Youths' image of engineering needs a boost

Pre-college engineering programs and camps work on changing youth attitudes and encouraging the innovative minds of the future.


In the United States, engineering often is stigmatized as an unexciting or "nerdy" field; children never play "mechanical and consulting engineers" on the playground, and engineering is far from firefighter or actress status on the list of things to be "when I grow up." Various studies, statistics, and individuals have argued both ways on whether the United States faces a shortage of engineers. Regardless of this debate, it is more apparent that the nation's youth is ill-informed and unexcited about engineering careers.

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A recent Harris Interactive survey conducted on behalf of the American Society for Quality showed that 85% of students age 8 to 17 are not interested in becoming engineers. Of course, if 15% of the country became engineers, we would have more than 45 million engineers instead of the 1.5 million reported by the Bureau of Labor Statistics . However, it is alarming that such a large percentage of middle- and high-schoolers eliminate engineering from their possible career choices early in their lives.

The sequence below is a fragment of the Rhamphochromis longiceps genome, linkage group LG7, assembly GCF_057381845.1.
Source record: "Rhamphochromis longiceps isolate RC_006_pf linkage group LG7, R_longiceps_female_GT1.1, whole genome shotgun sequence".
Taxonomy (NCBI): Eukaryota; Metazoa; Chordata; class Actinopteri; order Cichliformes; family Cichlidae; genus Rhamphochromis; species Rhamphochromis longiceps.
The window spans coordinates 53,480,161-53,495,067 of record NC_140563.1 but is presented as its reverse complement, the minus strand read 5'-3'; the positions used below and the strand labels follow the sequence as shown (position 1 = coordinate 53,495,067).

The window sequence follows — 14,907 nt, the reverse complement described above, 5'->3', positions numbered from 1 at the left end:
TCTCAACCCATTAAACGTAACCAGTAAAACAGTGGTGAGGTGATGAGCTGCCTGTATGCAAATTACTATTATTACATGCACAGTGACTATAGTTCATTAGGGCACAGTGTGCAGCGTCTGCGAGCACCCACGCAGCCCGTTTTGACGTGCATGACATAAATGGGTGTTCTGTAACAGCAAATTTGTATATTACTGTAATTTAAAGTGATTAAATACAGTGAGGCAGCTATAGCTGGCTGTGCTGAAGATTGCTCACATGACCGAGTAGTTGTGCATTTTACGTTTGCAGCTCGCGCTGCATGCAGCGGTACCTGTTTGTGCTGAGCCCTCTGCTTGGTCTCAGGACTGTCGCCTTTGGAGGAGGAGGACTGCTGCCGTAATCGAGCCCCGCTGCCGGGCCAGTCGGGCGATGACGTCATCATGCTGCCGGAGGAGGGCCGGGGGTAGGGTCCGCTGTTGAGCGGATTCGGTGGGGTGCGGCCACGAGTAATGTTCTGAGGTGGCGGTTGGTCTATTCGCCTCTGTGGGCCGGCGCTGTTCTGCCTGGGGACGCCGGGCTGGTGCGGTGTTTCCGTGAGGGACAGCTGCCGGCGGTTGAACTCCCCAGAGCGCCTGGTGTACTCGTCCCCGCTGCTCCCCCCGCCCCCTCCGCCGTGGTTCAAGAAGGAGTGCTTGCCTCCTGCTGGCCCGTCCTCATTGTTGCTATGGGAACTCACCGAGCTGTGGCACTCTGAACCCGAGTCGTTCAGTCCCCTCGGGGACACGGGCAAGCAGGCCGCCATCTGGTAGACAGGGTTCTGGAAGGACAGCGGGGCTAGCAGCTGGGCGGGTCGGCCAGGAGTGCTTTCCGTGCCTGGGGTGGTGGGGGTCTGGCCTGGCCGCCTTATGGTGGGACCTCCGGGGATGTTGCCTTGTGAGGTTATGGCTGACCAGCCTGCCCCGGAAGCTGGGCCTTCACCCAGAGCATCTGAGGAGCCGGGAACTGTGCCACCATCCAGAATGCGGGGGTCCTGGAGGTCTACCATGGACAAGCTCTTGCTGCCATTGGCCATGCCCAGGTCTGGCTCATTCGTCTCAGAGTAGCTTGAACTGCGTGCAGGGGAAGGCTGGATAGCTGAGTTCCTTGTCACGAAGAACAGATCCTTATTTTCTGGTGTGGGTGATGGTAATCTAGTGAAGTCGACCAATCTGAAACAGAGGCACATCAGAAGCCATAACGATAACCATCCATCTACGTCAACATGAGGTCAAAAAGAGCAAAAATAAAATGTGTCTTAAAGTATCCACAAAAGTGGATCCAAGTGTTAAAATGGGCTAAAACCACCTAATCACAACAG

What’s a firefighter without a fire protection engineer at the controls?

This might not bode well for the future, but a clear discrepancy between children's interests and their perception of engineering is more telling. Although the surveyed students were not interested in engineering partly because they didn't feel confident enough in their math or science skills (21%), the largest number of students ranked math and science as their favorite subjects. In fact, 44% of students said that they simply did not know enough about engineering. This reflects a fundamental disconnect between the reality and the perception of engineering careers.